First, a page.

Cyprus finance minister quits after bailout concludes, investigation begins
By Michele Kambas
NICOSIA (Reuters) - Cyprus's finance minister resigned on Tuesday after concluding a 10 billion euro bailout deal with international lenders in which the country slashed its dominant banking sector and hit depositors with losses.
Michael Sarris, a lead player in talks with International Monetary Fund and European Union lenders, said he had completed his task but also that he was likely to come under scrutiny in an investigation into the crisis.
Tuesday's deal, which requires ratification from national EU parliaments and euro zone finance ministers, will see Cyprus receiving a 10 billion euro loan, carrying an interest rate of approximately 2.5 percent. It is repayable over a 12 year period after a grace period of a decade.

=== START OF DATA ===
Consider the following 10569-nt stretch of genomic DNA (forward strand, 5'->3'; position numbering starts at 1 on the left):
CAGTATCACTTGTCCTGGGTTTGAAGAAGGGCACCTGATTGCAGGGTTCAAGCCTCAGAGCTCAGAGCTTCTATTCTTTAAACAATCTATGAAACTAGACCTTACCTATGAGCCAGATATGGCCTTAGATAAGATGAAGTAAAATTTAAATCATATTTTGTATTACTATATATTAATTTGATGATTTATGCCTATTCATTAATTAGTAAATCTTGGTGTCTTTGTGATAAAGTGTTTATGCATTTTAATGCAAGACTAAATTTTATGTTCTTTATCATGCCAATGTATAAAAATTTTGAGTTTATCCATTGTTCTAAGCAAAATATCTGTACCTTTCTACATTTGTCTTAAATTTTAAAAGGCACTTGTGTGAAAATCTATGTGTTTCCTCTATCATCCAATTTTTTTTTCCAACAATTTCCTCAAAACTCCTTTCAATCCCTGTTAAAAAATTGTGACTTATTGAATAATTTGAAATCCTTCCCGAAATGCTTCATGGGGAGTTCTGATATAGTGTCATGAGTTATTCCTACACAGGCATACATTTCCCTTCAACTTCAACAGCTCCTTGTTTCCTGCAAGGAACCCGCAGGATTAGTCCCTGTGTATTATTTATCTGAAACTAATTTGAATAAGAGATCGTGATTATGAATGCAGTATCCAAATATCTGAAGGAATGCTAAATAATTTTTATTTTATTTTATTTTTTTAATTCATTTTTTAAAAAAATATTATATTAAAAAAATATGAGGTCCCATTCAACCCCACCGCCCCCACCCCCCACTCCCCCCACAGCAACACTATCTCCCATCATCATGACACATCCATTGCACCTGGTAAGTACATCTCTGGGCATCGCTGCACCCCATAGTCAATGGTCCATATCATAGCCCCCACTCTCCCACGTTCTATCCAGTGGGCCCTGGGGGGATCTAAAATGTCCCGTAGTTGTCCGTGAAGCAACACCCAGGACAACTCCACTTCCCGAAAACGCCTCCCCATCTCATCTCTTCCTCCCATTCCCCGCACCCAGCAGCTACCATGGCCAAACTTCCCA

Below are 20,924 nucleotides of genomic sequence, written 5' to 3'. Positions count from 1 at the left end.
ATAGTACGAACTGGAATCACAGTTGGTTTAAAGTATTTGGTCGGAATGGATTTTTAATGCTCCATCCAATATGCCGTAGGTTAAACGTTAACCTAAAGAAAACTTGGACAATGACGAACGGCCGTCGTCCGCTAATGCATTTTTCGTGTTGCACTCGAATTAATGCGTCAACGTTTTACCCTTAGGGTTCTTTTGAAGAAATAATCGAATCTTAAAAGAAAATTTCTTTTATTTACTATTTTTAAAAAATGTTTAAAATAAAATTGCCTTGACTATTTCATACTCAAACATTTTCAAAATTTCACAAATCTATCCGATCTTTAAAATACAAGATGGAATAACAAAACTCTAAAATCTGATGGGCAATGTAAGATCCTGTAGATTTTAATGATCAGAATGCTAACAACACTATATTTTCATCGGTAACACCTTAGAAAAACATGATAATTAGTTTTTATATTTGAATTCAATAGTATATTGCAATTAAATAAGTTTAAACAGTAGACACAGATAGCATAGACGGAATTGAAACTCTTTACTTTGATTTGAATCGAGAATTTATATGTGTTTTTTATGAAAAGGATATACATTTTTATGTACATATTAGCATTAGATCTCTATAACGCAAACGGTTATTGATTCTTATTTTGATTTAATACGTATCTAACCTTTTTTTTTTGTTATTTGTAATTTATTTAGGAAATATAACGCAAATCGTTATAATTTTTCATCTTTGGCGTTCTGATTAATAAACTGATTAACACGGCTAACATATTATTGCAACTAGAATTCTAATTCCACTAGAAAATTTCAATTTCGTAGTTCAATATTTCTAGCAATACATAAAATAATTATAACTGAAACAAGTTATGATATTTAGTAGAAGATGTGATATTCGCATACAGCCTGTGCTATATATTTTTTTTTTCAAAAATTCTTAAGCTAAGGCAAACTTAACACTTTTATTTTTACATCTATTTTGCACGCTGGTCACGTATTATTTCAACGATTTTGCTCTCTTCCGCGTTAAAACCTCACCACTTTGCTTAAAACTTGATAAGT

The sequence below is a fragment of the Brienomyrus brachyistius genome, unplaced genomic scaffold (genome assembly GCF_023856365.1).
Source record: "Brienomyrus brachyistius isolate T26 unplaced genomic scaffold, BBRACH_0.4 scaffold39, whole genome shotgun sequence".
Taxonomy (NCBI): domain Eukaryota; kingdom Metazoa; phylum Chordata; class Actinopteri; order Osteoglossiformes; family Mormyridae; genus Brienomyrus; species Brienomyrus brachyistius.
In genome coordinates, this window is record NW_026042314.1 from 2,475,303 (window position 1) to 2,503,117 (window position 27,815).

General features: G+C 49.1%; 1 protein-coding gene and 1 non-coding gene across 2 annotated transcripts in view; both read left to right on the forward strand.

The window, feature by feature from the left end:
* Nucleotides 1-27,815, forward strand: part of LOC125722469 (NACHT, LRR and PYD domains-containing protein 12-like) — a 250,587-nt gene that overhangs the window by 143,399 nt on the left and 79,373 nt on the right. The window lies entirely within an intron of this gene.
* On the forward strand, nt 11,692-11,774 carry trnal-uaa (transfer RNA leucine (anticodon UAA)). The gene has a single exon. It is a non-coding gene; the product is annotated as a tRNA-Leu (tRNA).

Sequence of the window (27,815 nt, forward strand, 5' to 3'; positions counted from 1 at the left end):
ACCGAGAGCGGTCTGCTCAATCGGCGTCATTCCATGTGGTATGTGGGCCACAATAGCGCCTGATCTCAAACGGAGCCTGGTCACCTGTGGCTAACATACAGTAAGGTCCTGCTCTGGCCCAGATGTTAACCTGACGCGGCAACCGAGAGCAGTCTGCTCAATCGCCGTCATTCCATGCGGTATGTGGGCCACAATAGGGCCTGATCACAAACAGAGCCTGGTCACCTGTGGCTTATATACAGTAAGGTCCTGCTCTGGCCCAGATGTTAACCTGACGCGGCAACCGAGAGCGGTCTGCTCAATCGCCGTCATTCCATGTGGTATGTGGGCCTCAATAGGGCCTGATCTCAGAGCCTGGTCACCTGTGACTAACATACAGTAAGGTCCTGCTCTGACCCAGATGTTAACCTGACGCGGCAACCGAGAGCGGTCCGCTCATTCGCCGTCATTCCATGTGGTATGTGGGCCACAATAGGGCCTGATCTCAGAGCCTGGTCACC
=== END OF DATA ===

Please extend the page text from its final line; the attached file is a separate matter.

"This is a very important development which ends a very long period of uncertainty," said Christos Stylianides, Cyprus's government spokesman. Sarris said he expected the first disbursement of aid in May.
Compared with a previous draft deal with lenders brokered in November, Tuesday's agreement gave authorities additional room to reach a primary surplus by 2018, longer than an initial 2016, Stylianides said.
Cyprus's status as a financial hub, meanwhile, has all but crumbled in the space of a fortnight. Authorities were forced to wind down one bank and impose heavy losses on wealthier depositors in a second in return for the financial aid.
When banks reopened after a two-week lockdown last week, Cypriots were faced with currency controls to prevent a run on banks, unprecedented in the history of the 17-member euro zone.
In the event, there was no run. Continued...